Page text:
As good as it sounds, free public transport still looks like an utopia in most European cities. It simply costs a lot of money, and whatever funding there is needs to prioritize the enhancing of the service as such. Although this argument carries a lot of weight, it should be remembered that ticketing and control systems (such as the metro “head chopping” barriers in Paris and Stockholm) are not cheap either. In many regions of Europe, approximately 50 percent of funding for public transport comes from tax revenue (the other half stem from ticket fees and sometimes other external funding). When that 50 percent is used up, local politicians will often ask themselves, “if we are already funding 60 percent of the service, why not take the extra mile and fund 100 percent?” This was the case of Tallinn, where 65 percent of public transport funding already came from tax revenue. It simply became easier and more rational to fund it wholly through taxes, like other social services.

A task for the Left should be to find feasible ways of making free public transport possible. The fact that free public transport combines the goals of fair wealth distribution and environmental sustainability makes the struggle a worthy one for the Left.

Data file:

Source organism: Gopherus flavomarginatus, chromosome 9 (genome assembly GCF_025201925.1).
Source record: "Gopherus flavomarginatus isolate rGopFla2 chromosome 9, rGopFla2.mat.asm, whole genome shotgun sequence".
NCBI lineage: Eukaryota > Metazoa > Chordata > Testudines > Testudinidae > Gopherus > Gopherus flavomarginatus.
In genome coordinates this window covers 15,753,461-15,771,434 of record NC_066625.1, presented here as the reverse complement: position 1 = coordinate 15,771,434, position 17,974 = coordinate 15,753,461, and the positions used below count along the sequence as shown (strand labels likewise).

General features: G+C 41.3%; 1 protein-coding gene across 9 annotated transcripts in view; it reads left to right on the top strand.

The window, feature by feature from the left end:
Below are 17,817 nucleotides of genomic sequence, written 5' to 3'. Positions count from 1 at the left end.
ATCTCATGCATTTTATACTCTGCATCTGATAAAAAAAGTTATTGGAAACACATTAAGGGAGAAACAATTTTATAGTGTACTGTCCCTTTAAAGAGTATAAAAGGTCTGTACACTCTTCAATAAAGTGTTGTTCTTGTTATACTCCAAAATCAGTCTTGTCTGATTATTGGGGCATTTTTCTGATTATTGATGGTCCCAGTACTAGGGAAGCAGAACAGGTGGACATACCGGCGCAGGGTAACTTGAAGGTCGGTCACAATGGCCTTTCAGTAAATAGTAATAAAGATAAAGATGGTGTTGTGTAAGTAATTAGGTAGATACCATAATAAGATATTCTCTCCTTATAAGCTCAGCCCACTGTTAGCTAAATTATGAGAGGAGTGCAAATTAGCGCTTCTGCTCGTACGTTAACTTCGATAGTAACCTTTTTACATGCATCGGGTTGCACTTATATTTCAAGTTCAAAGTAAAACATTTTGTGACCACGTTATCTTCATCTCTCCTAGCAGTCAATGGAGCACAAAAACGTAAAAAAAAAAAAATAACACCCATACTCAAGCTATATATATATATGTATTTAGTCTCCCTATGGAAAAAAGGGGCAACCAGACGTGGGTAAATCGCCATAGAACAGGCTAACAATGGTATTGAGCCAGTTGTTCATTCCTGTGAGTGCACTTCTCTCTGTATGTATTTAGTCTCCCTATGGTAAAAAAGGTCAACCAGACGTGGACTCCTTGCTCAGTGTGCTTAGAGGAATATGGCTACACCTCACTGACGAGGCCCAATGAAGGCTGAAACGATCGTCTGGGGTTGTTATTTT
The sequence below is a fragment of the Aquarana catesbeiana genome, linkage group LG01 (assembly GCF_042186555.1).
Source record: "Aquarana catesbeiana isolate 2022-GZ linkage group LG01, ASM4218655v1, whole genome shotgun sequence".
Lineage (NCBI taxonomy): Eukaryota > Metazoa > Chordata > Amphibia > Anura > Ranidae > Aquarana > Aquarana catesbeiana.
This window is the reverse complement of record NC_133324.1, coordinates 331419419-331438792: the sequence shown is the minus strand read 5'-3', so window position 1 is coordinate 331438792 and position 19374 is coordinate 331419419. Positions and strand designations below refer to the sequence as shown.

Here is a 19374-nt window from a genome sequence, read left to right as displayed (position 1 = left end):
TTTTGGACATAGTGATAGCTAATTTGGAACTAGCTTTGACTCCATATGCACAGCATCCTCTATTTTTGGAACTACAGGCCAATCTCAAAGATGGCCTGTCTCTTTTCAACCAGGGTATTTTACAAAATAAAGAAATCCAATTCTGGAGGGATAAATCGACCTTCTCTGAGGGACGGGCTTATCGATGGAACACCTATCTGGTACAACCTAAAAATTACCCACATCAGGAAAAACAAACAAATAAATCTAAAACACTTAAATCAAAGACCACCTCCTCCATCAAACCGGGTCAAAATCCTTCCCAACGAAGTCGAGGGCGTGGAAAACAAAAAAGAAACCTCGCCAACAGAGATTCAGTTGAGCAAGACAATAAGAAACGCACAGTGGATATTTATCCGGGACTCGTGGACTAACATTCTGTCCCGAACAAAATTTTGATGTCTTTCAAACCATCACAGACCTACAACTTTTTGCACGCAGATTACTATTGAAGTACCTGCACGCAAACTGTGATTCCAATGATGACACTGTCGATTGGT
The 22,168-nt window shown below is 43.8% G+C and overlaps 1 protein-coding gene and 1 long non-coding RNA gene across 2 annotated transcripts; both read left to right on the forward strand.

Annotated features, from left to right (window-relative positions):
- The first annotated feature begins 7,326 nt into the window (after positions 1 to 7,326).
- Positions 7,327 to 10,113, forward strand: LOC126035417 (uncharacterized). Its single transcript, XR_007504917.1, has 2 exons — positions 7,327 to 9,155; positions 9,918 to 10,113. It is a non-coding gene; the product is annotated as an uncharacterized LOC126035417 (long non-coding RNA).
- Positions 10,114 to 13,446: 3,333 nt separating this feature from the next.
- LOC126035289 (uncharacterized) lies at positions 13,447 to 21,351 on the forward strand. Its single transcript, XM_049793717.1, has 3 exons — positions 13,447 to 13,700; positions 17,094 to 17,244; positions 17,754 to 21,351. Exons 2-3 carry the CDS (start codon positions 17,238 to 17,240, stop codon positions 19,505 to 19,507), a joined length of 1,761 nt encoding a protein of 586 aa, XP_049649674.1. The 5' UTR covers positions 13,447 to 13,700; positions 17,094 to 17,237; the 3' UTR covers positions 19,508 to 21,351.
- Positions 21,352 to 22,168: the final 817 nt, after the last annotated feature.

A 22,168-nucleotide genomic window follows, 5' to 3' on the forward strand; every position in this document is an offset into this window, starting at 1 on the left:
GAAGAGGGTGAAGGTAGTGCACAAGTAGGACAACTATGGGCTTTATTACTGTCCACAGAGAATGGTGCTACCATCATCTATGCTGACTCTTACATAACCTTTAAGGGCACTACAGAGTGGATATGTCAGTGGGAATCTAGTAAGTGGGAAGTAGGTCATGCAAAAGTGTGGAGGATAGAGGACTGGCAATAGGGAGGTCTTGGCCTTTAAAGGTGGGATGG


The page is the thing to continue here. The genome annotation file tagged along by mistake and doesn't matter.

1. Who defines “mobility”?

Mobility, linked with smart, green, eco, micro, modern, is one of the most frequent buzzwords in the transport sector today. New modes of transport keep popping up like daisies in spring; car sharing, carpooling, autonomous vehicles, electric bicycles and electric scooters – all of these could become important for the reduction of congestion and emissions. Nonetheless, it should not be taken for granted that new transport modes will automatically solve our problems. Without a clear political vision, these new features could become more of a burden than part of the solution.